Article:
1) OEM hardware software bundle: if the system drive fails in an HP mediaSmart, you buy a new drive (from HP?) and plug it in, you get the recovery option, and HP have supplied a recovery disc with all the required drivers...(all this is clearly documented in the manual, right?) I dont know how it works in the US, but here in the UK you can forget any support from HP - you will be on hold to Bangalore for an hour before they tell you to re-install the operating system. So you're on your own. Assuming you successfully re-install WHS, it will then spend 8 hours getting the service packs up to date (mine did). It will then spend a day or two rebuilding the tombstones, with no progress indicator. My fellow Sixpackers will have rebooted a dozen times by then.

    And if you were unwise enough to send your mediasmart back to PC World, with your 2TB of photos, music, video? Read their small print: its your responsiblity to back up your data first.

    2) System builder, with "significant experience"...I was designing computers before Compaq released their first clone. I'm an unashamed fiddler, always swapping hardware about, upgrading, I'm the IT support guy for the entire family and I'm struggling with this. My initial comments were not a criticism of anyone in particular, more an observation that as it stands WHS DOES require way too much knowledge of how operating systems, BIOS, SATA/PATA work.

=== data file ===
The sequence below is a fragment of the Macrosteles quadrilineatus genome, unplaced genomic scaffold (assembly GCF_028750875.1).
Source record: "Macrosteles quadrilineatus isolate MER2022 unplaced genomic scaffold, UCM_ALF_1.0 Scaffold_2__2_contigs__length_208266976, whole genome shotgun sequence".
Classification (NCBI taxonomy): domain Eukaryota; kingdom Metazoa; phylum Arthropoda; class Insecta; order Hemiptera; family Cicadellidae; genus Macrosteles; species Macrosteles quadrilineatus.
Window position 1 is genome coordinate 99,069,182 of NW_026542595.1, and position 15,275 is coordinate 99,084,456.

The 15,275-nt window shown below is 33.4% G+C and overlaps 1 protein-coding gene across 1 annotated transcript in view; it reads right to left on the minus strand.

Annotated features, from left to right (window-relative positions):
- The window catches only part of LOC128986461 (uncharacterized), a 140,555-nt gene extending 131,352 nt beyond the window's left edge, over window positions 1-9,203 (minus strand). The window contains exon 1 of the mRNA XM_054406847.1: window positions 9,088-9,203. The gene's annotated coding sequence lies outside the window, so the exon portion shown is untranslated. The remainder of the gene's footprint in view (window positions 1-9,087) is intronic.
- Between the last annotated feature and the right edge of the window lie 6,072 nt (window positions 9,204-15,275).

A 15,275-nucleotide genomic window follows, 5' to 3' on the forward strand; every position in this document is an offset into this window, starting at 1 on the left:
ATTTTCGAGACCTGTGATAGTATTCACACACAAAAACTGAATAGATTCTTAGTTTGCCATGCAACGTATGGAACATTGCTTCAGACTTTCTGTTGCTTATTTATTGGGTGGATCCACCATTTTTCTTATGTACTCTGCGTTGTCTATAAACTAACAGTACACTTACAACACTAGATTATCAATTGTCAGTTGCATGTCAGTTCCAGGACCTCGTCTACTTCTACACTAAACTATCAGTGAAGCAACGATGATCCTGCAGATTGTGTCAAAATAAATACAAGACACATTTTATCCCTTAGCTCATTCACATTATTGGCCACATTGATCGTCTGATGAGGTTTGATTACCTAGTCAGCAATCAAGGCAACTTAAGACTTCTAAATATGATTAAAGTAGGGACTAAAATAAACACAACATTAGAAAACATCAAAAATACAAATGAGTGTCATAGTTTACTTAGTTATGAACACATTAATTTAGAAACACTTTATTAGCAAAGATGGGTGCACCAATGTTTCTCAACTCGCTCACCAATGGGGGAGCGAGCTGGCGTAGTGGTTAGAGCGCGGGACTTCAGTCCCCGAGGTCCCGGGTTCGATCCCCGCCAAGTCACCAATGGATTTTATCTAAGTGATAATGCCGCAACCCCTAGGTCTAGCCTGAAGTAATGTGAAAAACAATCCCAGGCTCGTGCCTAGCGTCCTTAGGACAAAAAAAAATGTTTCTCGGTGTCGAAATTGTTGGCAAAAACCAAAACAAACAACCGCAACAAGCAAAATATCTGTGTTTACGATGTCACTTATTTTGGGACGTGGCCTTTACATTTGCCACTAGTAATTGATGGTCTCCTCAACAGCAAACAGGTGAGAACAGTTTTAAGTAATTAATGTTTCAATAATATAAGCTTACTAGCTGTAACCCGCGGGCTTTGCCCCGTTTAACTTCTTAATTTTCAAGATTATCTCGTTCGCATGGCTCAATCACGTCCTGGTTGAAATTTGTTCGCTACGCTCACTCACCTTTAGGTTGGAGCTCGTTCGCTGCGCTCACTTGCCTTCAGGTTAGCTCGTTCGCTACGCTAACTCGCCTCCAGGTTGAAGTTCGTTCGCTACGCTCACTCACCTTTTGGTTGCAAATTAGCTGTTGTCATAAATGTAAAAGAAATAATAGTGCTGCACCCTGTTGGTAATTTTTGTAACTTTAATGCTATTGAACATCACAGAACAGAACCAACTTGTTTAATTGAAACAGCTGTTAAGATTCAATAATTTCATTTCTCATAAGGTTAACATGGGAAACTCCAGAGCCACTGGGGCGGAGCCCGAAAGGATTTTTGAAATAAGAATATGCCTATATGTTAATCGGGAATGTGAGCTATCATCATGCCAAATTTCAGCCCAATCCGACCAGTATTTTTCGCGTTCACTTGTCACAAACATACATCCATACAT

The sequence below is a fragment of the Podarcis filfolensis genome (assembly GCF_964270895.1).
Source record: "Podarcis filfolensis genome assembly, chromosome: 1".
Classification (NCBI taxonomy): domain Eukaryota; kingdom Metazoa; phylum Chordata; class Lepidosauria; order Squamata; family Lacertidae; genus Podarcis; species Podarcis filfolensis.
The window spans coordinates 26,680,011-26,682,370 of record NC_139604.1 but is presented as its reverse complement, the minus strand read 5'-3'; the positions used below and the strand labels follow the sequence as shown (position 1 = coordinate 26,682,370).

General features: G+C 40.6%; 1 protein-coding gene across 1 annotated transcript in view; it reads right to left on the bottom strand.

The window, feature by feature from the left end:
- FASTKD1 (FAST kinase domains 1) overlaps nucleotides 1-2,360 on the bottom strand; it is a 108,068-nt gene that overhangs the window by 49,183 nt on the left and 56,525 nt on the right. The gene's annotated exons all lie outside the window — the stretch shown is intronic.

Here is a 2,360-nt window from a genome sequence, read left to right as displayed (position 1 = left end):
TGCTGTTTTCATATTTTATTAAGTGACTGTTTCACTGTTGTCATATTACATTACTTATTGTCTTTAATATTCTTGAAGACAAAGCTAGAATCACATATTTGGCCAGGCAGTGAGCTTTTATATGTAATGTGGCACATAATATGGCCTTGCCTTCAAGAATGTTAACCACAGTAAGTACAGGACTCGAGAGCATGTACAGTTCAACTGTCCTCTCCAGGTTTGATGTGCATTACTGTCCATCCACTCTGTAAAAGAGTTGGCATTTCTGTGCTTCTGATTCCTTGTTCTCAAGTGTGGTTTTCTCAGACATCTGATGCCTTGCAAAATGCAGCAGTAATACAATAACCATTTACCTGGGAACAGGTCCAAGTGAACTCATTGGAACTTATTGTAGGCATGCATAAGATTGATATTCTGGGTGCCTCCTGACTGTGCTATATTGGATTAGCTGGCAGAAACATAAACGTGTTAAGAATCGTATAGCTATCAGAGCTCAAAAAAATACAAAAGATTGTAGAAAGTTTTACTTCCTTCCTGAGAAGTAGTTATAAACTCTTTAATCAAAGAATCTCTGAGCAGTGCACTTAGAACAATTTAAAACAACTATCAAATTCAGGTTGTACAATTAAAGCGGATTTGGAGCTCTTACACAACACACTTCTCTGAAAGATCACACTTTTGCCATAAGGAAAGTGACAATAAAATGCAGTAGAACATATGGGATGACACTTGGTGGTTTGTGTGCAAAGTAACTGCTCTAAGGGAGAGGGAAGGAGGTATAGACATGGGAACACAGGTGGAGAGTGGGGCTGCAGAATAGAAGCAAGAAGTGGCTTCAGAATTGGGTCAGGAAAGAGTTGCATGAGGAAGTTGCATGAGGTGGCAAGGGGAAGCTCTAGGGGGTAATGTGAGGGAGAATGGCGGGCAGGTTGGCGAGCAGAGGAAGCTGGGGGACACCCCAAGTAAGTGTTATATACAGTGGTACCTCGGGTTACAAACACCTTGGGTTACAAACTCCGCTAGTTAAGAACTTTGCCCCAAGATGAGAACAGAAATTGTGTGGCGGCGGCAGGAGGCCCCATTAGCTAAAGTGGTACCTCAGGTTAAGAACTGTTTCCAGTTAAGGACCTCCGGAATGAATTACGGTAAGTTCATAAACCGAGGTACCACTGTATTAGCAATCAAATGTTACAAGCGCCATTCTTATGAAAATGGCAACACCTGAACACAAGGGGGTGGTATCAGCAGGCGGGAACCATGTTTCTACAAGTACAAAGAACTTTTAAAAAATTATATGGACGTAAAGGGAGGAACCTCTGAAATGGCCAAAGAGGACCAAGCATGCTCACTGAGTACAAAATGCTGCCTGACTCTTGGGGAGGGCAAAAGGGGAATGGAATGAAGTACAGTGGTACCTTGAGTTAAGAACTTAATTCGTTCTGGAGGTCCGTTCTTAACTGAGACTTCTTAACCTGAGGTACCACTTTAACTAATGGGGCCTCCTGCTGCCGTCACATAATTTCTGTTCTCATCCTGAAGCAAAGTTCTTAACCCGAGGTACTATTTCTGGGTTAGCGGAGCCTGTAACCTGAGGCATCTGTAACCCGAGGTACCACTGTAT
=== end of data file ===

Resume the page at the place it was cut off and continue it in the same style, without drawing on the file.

3) Backups: Yes we need to. Yes we should all have off-site backups, yes we should all be nice to each other. However, people on this forum have arrays of 12TB or more (I saw some stats from Microsoft that quoted a record of 72TB on one system). How do you back that up? The main appeal for most people is that WHS folder duplication takes care of that for you, so if one drive fails, the data is still there on another drive. I really don't care if its RAID or Drive Extender, I want my files safe. If I cant guarantee to be able to recover my files in the event of, say, a drive controller failure, requiring me / someone to take the machine apart, then the design is flawed.

    I once passed the IBM service guy exam. Recommended procedure for fixing a PC:

    Is the computer plugged in and switched on? Yes

    Ctrl-Alt-Del OK? No

    Are the cards seated properly? Yes

    Replace motherboard. 

    Rant over :-)

    The solution, in my view, is that the entire system should be RAIDed / Mirrored / Drive Extended whatever, and ANY drive can be unplugged and replaced without risk of data loss or lengthy rebuilds. The current half-way house is not ideal. I know this would require a significant amount of work on Microsoft's part.

    Interesting that MS seem to have lost the plot and dropped Drive extender entirely in Vail: http://windowsteamblog.com/windows/b/windowshomeserver/archive/2010/11/23/windows-home-server-code-name-vail-update.aspx